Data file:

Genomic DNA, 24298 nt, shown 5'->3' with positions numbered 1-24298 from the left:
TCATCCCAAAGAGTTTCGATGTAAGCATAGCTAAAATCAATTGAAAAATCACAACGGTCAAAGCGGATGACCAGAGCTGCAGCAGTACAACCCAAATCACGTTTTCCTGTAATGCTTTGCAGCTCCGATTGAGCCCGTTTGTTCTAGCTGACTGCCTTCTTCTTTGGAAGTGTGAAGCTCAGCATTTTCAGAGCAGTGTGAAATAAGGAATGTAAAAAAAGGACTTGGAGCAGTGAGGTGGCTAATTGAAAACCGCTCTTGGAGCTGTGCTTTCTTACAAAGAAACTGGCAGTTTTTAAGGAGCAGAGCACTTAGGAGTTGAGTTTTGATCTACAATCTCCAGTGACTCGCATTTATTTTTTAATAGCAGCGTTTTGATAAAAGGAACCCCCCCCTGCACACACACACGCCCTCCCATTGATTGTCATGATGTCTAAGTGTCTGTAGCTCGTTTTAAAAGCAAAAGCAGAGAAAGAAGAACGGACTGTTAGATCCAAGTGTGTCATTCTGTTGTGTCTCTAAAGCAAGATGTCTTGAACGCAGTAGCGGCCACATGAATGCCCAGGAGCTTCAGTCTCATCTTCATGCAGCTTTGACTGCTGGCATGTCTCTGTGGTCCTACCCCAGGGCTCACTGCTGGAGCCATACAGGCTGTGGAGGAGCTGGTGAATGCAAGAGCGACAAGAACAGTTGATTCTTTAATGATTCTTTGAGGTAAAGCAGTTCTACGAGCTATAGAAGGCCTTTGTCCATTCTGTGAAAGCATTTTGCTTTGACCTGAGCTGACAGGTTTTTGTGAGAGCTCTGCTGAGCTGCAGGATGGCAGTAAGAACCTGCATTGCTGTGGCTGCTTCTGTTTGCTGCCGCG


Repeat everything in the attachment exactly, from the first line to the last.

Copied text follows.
Genomic DNA, 24298 nt, shown 5'->3' with positions numbered 1-24298 from the left:
TCATCCCAAAGAGTTTCGATGTAAGCATAGCTAAAATCAATTGAAAAATCACAACGGTCAAAGCGGATGACCAGAGCTGCAGCAGTACAACCCAAATCACGTTTTCCTGTAATGCTTTGCAGCTCCGATTGAGCCCGTTTGTTCTAGCTGACTGCCTTCTTCTTTGGAAGTGTGAAGCTCAGCATTTTCAGAGCAGTGTGAAATAAGGAATGTAAAAAAAGGACTTGGAGCAGTGAGGTGGCTAATTGAAAACCGCTCTTGGAGCTGTGCTTTCTTACAAAGAAACTGGCAGTTTTTAAGGAGCAGAGCACTTAGGAGTTGAGTTTTGATCTACAATCTCCAGTGACTCGCATTTATTTTTTAATAGCAGCGTTTTGATAAAAGGAACCCCCCCCTGCACACACACACGCCCTCCCATTGATTGTCATGATGTCTAAGTGTCTGTAGCTCGTTTTAAAAGCAAAAGCAGAGAAAGAAGAACGGACTGTTAGATCCAAGTGTGTCATTCTGTTGTGTCTCTAAAGCAAGATGTCTTGAACGCAGTAGCGGCCACATGAATGCCCAGGAGCTTCAGTCTCATCTTCATGCAGCTTTGACTGCTGGCATGTCTCTGTGGTCCTACCCCAGGGCTCACTGCTGGAGCCATACAGGCTGTGGAGGAGCTGGTGAATGCAAGAGCGACAAGAACAGTTGATTCTTTAATGATTCTTTGAGGTAAAGCAGTTCTACGAGCTATAGAAGGCCTTTGTCCATTCTGTGAAAGCATTTTGCTTTGACCTGAGCTGACAGGTTTTTGTGAGAGCTCTGCTGAGCTGCAGGATGGCAGTAAGAACCTGCATTGCTGTGGCTGCTTCTGTTTGCTGCCGCG